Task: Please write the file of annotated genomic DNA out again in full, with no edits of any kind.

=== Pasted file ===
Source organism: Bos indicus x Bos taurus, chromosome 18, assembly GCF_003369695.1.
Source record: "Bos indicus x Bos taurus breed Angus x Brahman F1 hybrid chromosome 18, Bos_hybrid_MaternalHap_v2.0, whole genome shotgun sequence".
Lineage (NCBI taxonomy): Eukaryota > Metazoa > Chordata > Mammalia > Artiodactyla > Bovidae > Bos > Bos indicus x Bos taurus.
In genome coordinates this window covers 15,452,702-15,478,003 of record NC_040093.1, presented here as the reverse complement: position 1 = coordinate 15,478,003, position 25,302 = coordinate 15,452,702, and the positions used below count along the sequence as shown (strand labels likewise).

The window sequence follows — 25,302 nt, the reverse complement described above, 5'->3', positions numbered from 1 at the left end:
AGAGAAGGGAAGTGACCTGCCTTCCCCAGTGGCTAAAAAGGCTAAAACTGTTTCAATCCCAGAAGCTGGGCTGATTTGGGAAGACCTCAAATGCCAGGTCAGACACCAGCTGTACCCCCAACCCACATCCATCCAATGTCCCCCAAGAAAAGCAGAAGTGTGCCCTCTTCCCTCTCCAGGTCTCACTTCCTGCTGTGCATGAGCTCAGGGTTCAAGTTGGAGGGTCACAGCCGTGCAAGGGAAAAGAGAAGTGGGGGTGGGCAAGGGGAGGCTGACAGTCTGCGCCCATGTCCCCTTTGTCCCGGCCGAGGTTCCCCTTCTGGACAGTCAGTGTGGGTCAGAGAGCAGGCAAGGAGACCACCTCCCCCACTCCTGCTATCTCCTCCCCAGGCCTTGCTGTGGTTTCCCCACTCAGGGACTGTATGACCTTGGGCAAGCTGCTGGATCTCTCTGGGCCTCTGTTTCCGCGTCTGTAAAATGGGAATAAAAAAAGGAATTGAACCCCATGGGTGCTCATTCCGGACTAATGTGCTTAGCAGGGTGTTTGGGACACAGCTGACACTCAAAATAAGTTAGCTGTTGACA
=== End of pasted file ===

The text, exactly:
Source organism: Bos indicus x Bos taurus, chromosome 18, assembly GCF_003369695.1.
Source record: "Bos indicus x Bos taurus breed Angus x Brahman F1 hybrid chromosome 18, Bos_hybrid_MaternalHap_v2.0, whole genome shotgun sequence".
Lineage (NCBI taxonomy): Eukaryota > Metazoa > Chordata > Mammalia > Artiodactyla > Bovidae > Bos > Bos indicus x Bos taurus.
In genome coordinates this window covers 15,452,702-15,478,003 of record NC_040093.1, presented here as the reverse complement: position 1 = coordinate 15,478,003, position 25,302 = coordinate 15,452,702, and the positions used below count along the sequence as shown (strand labels likewise).

The window sequence follows — 25,302 nt, the reverse complement described above, 5'->3', positions numbered from 1 at the left end:
AGAGAAGGGAAGTGACCTGCCTTCCCCAGTGGCTAAAAAGGCTAAAACTGTTTCAATCCCAGAAGCTGGGCTGATTTGGGAAGACCTCAAATGCCAGGTCAGACACCAGCTGTACCCCCAACCCACATCCATCCAATGTCCCCCAAGAAAAGCAGAAGTGTGCCCTCTTCCCTCTCCAGGTCTCACTTCCTGCTGTGCATGAGCTCAGGGTTCAAGTTGGAGGGTCACAGCCGTGCAAGGGAAAAGAGAAGTGGGGGTGGGCAAGGGGAGGCTGACAGTCTGCGCCCATGTCCCCTTTGTCCCGGCCGAGGTTCCCCTTCTGGACAGTCAGTGTGGGTCAGAGAGCAGGCAAGGAGACCACCTCCCCCACTCCTGCTATCTCCTCCCCAGGCCTTGCTGTGGTTTCCCCACTCAGGGACTGTATGACCTTGGGCAAGCTGCTGGATCTCTCTGGGCCTCTGTTTCCGCGTCTGTAAAATGGGAATAAAAAAAGGAATTGAACCCCATGGGTGCTCATTCCGGACTAATGTGCTTAGCAGGGTGTTTGGGACACAGCTGACACTCAAAATAAGTTAGCTGTTGACA